That left the middle-order batting; here there were concerns, and no clear choices. With Cowdrey and D?Oliveira now pencilled in, there were two specialist middle-order places up for grabs. Fletcher and Amiss were the two men most recently in possession, but there were doubts over both.
Fletcher had done just enough against the Rest of the World to retain his place, but Amiss was felt to have done not quite enough to regain his. John “Jackie” Hampshire of Yorkshire was his slightly surprising replacement, having been ignored by England all summer. Certainly both Phil Sharpe and Peter Parfitt must have felt they had equally strong cases for selection. In the event, England might certainly have benefited from Sharpe’s slip catching, but it was not to be.
David Clark had already been announced as manager of the touring party, even before any decision had been made on the identity of the captain; this was to prove an unfortunately premature move. Of Clark’s courage there could be no doubt ? he had fought and been taken prisoner as a paratrooper officer at Arnhem – but his character was not to prove adequate to the demands of the coming tour. Where flexibility, pragmatism, tact and the common touch were required, he seems to have had only stubbornness, authoritarianism, and an affable hauteur to offer, particularly when he felt his authority to be challenged. Certainly in maintaining good relations with captain and players he was to fail dismally, and end the tour largely ignored by them.
Clark had been one of those amateurs brought in to captain a side in which he would not have been able to command a place as a player. In his case, a first-class career average of 15.8 for a specialist batsman tells its own story. That the county in question was Kent will perhaps go a long way towards explaining why his relationship with Illingworth, who would later describe him as “amiable but somewhat ineffectual”, was to break down so quickly and completely.
For if Denness was Cowdrey’s protege at Kent, Cowdrey had been Clark’s. Clark had first selected him for Kent, and was the man who had awarded him his county cap. It is clear from the warm language in Cowdrey’s autobiography that he had a very deep and genuine regard for Clark, and is anxious to show him in the best possible light, even trying to gloss over his limitations as a player. Clark had previously managed the MCC tour of India in the winter of 1963, a tour which Cowdrey had originally been asked to captain before he broke his arm in that famous match at Lord’s. Mike Smith led the team in his place, but Cowdrey did in fact fly out later as a batting replacement when illness claimed all but five of Smith’s squad, leading to the celebrated episode of journalist and future TMS commentator Henry Blofeld being asked to be ready to take the field and earn his first Test cap (with characteristic Etonian modesty, he asked if he would be allowed to hold his place in the side notwithstanding Cowdrey’s arrival).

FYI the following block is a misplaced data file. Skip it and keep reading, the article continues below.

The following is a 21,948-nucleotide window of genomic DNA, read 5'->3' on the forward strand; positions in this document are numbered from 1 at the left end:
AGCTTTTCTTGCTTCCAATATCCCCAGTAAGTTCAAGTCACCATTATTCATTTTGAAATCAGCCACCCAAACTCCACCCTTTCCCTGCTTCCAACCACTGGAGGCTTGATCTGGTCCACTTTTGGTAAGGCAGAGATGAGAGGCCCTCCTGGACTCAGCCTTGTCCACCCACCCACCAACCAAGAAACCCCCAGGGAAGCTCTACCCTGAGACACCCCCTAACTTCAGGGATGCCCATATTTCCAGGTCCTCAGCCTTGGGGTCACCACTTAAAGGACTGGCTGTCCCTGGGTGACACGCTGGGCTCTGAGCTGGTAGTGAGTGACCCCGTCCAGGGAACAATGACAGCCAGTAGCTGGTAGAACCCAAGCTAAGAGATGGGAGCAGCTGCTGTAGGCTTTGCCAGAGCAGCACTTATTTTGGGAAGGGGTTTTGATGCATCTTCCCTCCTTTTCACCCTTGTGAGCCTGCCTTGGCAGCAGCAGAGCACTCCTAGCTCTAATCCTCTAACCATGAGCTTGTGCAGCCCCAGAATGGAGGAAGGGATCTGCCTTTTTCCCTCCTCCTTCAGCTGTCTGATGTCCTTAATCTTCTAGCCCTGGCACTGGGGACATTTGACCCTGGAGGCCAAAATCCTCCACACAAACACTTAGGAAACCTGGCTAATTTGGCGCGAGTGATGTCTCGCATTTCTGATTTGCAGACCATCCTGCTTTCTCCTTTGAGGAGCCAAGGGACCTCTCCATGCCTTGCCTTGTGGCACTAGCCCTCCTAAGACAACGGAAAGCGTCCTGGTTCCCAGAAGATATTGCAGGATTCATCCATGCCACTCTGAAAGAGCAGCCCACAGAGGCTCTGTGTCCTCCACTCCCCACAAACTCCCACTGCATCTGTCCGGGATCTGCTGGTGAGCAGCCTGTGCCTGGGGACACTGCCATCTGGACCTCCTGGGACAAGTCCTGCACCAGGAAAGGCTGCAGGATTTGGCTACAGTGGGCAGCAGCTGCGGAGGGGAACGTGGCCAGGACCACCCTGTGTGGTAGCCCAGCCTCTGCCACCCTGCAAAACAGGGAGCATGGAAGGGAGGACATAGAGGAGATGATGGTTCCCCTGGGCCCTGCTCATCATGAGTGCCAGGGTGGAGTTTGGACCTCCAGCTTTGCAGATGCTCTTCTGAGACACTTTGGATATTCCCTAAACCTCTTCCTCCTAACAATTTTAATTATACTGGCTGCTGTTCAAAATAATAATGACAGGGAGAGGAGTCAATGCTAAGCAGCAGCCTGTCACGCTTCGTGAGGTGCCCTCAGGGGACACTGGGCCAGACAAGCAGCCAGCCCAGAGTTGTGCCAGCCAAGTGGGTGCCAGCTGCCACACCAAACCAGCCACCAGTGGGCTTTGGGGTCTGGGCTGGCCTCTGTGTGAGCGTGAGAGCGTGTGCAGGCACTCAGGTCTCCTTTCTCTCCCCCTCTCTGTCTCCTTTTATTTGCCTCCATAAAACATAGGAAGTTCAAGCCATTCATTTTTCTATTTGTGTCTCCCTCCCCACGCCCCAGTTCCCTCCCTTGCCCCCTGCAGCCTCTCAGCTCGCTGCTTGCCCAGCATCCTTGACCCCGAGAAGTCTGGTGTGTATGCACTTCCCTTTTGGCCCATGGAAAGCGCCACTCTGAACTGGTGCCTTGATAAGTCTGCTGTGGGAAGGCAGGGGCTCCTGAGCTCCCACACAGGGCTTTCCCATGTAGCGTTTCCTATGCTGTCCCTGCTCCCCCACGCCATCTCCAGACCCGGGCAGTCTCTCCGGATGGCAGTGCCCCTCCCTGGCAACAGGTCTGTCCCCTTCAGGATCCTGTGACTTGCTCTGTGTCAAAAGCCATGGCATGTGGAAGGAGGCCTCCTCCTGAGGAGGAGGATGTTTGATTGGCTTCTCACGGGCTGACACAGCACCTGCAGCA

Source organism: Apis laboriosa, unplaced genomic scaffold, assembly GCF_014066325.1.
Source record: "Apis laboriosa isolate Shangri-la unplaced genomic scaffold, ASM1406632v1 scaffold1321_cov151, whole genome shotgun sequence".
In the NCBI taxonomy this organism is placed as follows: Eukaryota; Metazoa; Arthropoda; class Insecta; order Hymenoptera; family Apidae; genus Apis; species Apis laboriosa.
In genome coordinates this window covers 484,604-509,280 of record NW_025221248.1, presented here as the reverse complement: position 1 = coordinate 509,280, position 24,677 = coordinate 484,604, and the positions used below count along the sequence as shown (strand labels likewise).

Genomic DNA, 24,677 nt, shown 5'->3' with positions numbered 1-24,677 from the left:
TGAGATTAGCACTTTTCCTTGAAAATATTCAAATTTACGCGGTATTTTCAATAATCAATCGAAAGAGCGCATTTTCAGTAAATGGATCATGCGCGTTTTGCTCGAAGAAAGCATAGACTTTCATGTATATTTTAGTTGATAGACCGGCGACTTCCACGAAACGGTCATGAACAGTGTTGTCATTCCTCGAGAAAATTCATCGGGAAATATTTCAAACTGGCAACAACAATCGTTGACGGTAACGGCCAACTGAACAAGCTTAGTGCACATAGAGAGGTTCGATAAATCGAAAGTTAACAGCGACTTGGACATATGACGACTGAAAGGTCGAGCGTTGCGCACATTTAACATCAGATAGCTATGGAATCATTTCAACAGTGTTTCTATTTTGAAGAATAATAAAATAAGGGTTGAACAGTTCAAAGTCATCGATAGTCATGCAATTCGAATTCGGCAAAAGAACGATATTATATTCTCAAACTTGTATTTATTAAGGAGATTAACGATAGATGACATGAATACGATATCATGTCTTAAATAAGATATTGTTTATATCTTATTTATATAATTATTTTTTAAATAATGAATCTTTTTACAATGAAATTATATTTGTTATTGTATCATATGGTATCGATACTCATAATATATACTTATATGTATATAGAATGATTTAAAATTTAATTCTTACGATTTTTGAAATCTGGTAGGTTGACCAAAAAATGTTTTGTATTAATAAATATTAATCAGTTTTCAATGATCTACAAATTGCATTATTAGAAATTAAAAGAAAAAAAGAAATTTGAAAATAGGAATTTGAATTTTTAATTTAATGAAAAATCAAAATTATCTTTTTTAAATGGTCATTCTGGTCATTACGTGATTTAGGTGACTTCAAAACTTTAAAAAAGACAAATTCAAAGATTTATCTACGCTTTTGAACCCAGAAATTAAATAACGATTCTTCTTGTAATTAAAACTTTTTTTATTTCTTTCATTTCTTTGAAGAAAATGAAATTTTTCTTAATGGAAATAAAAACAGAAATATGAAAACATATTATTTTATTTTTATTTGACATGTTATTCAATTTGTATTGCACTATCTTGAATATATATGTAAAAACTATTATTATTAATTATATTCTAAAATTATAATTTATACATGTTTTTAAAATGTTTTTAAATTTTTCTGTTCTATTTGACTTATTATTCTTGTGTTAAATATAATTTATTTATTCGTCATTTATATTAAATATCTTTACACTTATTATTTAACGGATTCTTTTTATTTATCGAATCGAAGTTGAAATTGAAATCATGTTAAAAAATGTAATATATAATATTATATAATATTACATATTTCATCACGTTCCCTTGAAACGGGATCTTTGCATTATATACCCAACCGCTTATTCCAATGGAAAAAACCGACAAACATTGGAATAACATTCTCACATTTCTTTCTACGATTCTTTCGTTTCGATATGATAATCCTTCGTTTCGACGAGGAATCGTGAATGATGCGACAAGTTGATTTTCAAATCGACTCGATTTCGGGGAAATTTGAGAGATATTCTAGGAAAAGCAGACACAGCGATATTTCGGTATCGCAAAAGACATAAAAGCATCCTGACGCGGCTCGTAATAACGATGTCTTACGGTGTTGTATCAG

Clark enjoyed an excellent relationship with both Smith and Cowdrey, all of them of course being public school gentlemen amateurs. For a tour captained by Illingworth, however, he was to prove a disastrous choice.
For one thing, he had been brought up in the era of amateur captains who were called “sir” by the professionals, and who were accustomed to having their directions accepted without question by the “players”. The idea of a professional captain who answered back, and bluntly at that, and who saw the manager as someone who was simply in charge of administration, must have been something that was simply beyond his ken. With the benefit of hindsight, it seems incredible that this likely outcome was not obvious to those in charge at Lord’s, and that the appointment was not changed. Surely a former professional like Alec Bedser or Ken Barrington would have been a more appropriate choice.
Perhaps, however, it would have been simply unthinkable for the manager of the England cricket team to be anyone other than an officer and a gentleman (though Les Ames had played as a professional, he had served as a Squadron Leader in the RAF during the war, thus earning honorary “gentleman” status). It was only a few years since the Duke of Norfolk had been appointed manager of an Ashes tour. As a concession to informality he had asked the players (for the duration of the tour only, mind) to call him “sir” rather than “Your Grace”.
For another thing, Clark was both a Kent man through and through, and a personal friend of Cowdrey. With the best will in the world, it is impossible to imagine that he had not been rooting for Cowdrey as captain, and been almost as disappointed as Cowdrey himself when he had been denied the job. This was hardly likely to be conducive to a warm and friendly relationship with the man who had been given the post instead.